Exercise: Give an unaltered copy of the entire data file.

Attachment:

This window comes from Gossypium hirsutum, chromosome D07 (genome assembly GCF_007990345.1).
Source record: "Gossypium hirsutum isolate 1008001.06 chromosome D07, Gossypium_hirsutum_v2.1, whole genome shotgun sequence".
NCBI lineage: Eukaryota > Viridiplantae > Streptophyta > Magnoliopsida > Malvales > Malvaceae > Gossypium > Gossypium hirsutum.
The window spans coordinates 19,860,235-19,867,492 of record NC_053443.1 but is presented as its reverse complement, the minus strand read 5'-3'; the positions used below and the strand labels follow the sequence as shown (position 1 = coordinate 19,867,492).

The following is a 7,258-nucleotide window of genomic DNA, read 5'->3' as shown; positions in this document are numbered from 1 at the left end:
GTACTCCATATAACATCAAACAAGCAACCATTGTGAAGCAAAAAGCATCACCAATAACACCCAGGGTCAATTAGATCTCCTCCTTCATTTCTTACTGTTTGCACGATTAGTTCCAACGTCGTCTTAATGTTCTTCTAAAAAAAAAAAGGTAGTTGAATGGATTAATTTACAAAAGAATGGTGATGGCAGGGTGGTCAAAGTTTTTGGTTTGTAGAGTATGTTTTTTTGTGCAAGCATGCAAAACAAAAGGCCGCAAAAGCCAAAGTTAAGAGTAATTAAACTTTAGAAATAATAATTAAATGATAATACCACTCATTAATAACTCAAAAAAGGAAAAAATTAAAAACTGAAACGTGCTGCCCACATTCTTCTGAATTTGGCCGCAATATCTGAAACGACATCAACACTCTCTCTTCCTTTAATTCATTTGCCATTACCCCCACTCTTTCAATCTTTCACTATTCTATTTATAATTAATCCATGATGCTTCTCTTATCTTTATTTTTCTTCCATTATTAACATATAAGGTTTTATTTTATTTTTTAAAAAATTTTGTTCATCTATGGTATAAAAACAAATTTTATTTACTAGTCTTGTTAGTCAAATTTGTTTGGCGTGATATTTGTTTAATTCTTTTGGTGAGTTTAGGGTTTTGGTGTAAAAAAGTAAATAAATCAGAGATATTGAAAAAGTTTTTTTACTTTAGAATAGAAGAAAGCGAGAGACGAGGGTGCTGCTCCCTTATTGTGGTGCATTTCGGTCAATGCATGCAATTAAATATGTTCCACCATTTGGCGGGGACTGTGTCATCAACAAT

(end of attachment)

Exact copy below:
This window comes from Gossypium hirsutum, chromosome D07 (genome assembly GCF_007990345.1).
Source record: "Gossypium hirsutum isolate 1008001.06 chromosome D07, Gossypium_hirsutum_v2.1, whole genome shotgun sequence".
NCBI lineage: Eukaryota > Viridiplantae > Streptophyta > Magnoliopsida > Malvales > Malvaceae > Gossypium > Gossypium hirsutum.
The window spans coordinates 19,860,235-19,867,492 of record NC_053443.1 but is presented as its reverse complement, the minus strand read 5'-3'; the positions used below and the strand labels follow the sequence as shown (position 1 = coordinate 19,867,492).

The following is a 7,258-nucleotide window of genomic DNA, read 5'->3' as shown; positions in this document are numbered from 1 at the left end:
GTACTCCATATAACATCAAACAAGCAACCATTGTGAAGCAAAAAGCATCACCAATAACACCCAGGGTCAATTAGATCTCCTCCTTCATTTCTTACTGTTTGCACGATTAGTTCCAACGTCGTCTTAATGTTCTTCTAAAAAAAAAAAGGTAGTTGAATGGATTAATTTACAAAAGAATGGTGATGGCAGGGTGGTCAAAGTTTTTGGTTTGTAGAGTATGTTTTTTTGTGCAAGCATGCAAAACAAAAGGCCGCAAAAGCCAAAGTTAAGAGTAATTAAACTTTAGAAATAATAATTAAATGATAATACCACTCATTAATAACTCAAAAAAGGAAAAAATTAAAAACTGAAACGTGCTGCCCACATTCTTCTGAATTTGGCCGCAATATCTGAAACGACATCAACACTCTCTCTTCCTTTAATTCATTTGCCATTACCCCCACTCTTTCAATCTTTCACTATTCTATTTATAATTAATCCATGATGCTTCTCTTATCTTTATTTTTCTTCCATTATTAACATATAAGGTTTTATTTTATTTTTTAAAAAATTTTGTTCATCTATGGTATAAAAACAAATTTTATTTACTAGTCTTGTTAGTCAAATTTGTTTGGCGTGATATTTGTTTAATTCTTTTGGTGAGTTTAGGGTTTTGGTGTAAAAAAGTAAATAAATCAGAGATATTGAAAAAGTTTTTTTACTTTAGAATAGAAGAAAGCGAGAGACGAGGGTGCTGCTCCCTTATTGTGGTGCATTTCGGTCAATGCATGCAATTAAATATGTTCCACCATTTGGCGGGGACTGTGTCATCAACAAT